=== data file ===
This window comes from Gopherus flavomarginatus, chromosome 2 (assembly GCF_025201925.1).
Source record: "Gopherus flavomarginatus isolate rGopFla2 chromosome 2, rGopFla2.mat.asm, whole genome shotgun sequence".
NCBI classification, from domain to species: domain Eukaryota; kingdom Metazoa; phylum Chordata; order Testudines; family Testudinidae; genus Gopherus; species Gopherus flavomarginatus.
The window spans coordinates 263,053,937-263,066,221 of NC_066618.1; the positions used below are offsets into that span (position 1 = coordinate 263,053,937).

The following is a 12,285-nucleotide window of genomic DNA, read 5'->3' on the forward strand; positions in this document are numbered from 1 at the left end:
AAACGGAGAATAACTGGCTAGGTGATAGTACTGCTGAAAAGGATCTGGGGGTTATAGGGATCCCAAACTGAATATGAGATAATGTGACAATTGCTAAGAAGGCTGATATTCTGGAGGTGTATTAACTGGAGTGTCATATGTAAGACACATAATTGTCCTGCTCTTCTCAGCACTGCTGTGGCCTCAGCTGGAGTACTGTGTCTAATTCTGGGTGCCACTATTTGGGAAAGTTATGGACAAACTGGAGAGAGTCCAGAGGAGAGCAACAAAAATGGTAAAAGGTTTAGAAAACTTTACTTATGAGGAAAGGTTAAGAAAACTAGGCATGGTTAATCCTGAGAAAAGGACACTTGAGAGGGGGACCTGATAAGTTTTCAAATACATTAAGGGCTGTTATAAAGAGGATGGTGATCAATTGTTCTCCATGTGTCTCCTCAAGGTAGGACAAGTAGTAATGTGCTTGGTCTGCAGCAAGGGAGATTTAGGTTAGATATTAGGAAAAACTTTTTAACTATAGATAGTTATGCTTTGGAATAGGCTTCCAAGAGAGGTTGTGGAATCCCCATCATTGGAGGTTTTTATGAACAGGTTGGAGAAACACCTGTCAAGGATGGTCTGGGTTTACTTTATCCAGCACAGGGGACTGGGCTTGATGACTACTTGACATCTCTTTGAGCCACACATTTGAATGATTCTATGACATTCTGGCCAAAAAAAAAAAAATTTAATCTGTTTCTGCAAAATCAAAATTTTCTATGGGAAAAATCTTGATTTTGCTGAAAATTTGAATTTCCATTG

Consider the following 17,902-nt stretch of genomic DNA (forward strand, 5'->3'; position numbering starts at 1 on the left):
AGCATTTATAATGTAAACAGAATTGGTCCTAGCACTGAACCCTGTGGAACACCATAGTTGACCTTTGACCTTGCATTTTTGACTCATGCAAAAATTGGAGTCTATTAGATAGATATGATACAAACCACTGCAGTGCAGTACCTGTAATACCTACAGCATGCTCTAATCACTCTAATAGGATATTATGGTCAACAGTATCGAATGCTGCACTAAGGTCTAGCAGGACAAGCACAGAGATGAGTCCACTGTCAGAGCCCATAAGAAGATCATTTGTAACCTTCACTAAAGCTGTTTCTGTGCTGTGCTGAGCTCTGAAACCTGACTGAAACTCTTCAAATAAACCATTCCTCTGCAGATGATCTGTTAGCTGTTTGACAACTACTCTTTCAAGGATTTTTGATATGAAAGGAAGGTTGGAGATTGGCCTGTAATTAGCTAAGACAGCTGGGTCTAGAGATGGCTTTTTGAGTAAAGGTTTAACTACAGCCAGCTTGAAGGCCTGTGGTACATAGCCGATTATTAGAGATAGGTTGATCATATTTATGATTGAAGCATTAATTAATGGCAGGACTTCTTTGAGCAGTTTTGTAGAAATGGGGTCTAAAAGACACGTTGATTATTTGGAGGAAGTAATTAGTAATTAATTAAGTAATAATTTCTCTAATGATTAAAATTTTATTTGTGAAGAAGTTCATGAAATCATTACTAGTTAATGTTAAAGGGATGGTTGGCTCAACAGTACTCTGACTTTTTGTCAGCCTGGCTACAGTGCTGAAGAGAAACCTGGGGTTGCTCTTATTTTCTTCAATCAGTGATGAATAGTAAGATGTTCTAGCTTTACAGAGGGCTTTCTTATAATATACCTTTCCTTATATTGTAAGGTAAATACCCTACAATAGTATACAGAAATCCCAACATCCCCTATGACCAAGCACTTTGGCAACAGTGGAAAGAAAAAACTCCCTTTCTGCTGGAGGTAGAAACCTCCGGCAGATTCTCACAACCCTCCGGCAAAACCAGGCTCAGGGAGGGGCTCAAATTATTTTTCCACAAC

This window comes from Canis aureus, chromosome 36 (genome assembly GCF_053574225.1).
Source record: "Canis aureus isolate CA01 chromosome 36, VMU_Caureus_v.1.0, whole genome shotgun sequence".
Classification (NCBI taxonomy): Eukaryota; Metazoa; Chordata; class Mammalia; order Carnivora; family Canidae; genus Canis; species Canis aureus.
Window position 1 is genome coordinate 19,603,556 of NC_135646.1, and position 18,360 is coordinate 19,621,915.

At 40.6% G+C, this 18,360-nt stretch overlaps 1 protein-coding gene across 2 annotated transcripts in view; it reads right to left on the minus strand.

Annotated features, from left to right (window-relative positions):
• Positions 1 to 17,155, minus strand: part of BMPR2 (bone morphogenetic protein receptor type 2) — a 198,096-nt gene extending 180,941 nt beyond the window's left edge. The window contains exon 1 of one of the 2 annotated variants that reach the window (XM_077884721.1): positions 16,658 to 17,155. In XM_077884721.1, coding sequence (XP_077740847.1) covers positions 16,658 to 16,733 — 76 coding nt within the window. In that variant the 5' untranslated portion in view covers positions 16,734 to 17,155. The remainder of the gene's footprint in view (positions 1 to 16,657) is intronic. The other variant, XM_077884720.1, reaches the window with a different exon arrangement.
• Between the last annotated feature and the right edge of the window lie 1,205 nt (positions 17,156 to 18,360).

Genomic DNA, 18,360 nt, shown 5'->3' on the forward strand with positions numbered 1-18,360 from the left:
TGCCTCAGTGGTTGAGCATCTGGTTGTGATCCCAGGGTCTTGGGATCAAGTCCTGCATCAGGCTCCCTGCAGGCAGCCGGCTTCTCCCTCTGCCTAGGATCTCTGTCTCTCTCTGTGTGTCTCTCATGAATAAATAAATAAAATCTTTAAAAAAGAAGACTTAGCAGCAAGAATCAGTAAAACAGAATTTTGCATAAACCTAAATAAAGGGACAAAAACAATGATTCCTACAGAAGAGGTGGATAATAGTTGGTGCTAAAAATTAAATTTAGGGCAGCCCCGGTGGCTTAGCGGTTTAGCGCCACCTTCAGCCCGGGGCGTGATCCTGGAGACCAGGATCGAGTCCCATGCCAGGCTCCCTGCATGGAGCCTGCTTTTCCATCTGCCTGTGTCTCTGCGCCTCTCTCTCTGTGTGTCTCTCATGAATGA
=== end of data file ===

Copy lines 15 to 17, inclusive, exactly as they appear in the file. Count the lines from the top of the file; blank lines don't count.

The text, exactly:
• Positions 1 to 17,155, minus strand: part of BMPR2 (bone morphogenetic protein receptor type 2) — a 198,096-nt gene extending 180,941 nt beyond the window's left edge. The window contains exon 1 of one of the 2 annotated variants that reach the window (XM_077884721.1): positions 16,658 to 17,155. In XM_077884721.1, coding sequence (XP_077740847.1) covers positions 16,658 to 16,733 — 76 coding nt within the window. In that variant the 5' untranslated portion in view covers positions 16,734 to 17,155. The remainder of the gene's footprint in view (positions 1 to 16,657) is intronic. The other variant, XM_077884720.1, reaches the window with a different exon arrangement.
• Between the last annotated feature and the right edge of the window lie 1,205 nt (positions 17,156 to 18,360).

Genomic DNA, 18,360 nt, shown 5'->3' on the forward strand with positions numbered 1-18,360 from the left: